When you have a talented actor in a good role, performing a personal story like this, the performance paints pictures for you that you would swear were actually shot.
During the party games, director Mantello makes the choice to cut away from the character’s monologues and show us what they are describing. On the surface, this seems smart when converting play to film, but I think it sacrifices deeper things. The apartment is a pressure cooker. Michael even says, “It’s like an accident. You can’t look away.” Cutting away relieves the tension in the room, when you should be holding on to it. It also sacrifices audience identification. When you are forced to sit and stare at the actor’s face as they tell their story, it bonds you to that person. Cut away and the connection is lost. When you have a talented actor in a good role, performing a personal story like this, the performance paints pictures for you that you would swear were actually shot. The original cast in the original film achieve this and it is truly magical.
But it isn’t just about bravura acting. The plot and themes of the play demand this identification. In the original, Bernard and Emory are written as the lowest class characters in the group, Bernard because of his race, Emory because of his “nelly-ness.” The love monologues are meant to make the audience identify with them, to elevate and equalize them in their humanity. It is a lesson to us the viewer. In the original, Cliff Gorman plays Emory as funny, but flighty and dangerously annoying. He is the worst stereotype, but he also represents all of the character’s fears and shame. He is what none of the rest of them want to be. Robin de Jesus comes in more as the voice of reason. “Get me out of here, these queens are crazy.” It may suit modern politics, but it just flattens out an entire layer of depth and meaning to the show.
There are similar issues with other members of the cast. In the original, Peter White has the strong jawed, uppercrust, blue bloodedness to inspire Michael’s class aspiration. He is everything Michael wishes he was, or wants to attain. Unfortunately in 2020, Brian Hutchison comes across as frightened and mousy. He’s a punching bag the whole time, not a fallen paragon. In fact, I fully believed that de Jesus’s streetwise Emory would wipe the floor with him, not the other way around.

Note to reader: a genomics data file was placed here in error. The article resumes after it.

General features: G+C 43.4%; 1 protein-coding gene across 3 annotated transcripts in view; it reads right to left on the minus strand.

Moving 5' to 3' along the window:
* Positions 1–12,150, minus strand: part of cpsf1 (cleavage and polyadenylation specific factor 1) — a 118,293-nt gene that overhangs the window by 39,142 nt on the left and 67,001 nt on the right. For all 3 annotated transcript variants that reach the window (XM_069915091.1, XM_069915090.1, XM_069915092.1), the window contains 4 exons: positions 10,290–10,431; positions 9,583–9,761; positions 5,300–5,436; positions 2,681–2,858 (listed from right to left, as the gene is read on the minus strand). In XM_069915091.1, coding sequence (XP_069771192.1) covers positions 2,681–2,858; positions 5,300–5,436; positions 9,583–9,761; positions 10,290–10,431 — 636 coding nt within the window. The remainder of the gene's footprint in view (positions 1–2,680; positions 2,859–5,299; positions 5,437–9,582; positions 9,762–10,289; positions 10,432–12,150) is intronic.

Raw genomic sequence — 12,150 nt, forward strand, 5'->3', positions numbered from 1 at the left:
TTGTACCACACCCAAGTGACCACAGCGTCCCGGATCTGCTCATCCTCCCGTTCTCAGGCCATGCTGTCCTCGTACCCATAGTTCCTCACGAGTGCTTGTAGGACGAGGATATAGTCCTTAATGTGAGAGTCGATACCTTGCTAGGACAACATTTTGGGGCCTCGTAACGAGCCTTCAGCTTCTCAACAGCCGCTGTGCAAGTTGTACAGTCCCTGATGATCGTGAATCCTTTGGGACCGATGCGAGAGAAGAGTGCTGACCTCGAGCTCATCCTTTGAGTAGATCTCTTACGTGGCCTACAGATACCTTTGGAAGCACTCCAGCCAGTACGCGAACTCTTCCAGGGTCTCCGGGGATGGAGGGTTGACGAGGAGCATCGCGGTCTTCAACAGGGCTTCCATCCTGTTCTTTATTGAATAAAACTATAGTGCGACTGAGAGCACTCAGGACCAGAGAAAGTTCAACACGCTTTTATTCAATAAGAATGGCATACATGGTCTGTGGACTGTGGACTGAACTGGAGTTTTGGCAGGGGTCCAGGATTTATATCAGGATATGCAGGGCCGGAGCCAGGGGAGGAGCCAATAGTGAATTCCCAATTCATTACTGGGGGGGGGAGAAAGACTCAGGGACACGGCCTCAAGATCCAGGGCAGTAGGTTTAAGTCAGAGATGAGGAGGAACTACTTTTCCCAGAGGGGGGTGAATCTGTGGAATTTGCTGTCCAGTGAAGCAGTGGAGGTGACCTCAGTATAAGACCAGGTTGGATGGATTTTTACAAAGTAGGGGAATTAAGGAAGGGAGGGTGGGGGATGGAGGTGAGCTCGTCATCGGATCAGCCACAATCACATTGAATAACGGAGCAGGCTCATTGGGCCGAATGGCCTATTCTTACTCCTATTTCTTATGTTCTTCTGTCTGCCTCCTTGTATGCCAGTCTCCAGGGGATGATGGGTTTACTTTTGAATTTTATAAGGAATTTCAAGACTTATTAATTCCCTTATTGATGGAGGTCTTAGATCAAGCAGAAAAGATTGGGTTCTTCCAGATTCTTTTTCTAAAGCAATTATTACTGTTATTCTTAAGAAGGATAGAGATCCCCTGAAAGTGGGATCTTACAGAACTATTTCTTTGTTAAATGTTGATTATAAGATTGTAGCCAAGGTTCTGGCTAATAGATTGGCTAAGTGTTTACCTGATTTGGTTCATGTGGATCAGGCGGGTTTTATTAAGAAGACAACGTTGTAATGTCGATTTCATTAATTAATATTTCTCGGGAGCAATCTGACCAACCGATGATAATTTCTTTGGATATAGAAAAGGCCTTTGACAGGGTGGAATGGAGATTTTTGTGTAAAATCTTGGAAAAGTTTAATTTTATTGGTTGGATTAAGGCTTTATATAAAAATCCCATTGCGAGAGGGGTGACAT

Which brings us to Michael. I love Jim Parsons. He is a good actor and was very effective in The Normal Heart. In fact, I have taken his success as a personal message. I think I am very much like him as an actor, and I always thought it would hold me back. I just assumed certain doors were closed to me because of my body and my personality. Jim has proven that I shouldn’t have made that assumption. But I have problems with him in this role. He is playing his truth, which is important. And in a live setting, or in an original film, this would be enough. But we do have Kenneth Nelson to compare to. And I feel that Nelson is more suited to Michael. Parson’s “flappiness” works in lighter comedy, but is diffusing in more serious moments here. The early monologue about spending and running just doesn’t land. Part of that is a fault in the coverage throughout the film. We never really get closer to anyone than a medium shot and that keeps the audience at a distance. And Parsons does get somewhat stronger once Michael starts drinking. But his instinct is to turn his pain inward. He curls up and takes the pain upon himself, causing us to pity him. Nelson’s pain is about lashing out. He strikes when hurt, and that is what Michael is built around. He hurts others, not himself.
I am glad that this play is still being done and that many people can inhabit these characters. But as a film production, I can’t recommend the 2020 version over the original. Instead of bringing us new insight, this is just a pale, less effective copy. The culture that these characters came from has changed and I am glad of that. Our health as gay men is most important. But I do believe we have lost depth in our storytelling, all at the price of being prettier.
See all photos >>
See all photos >>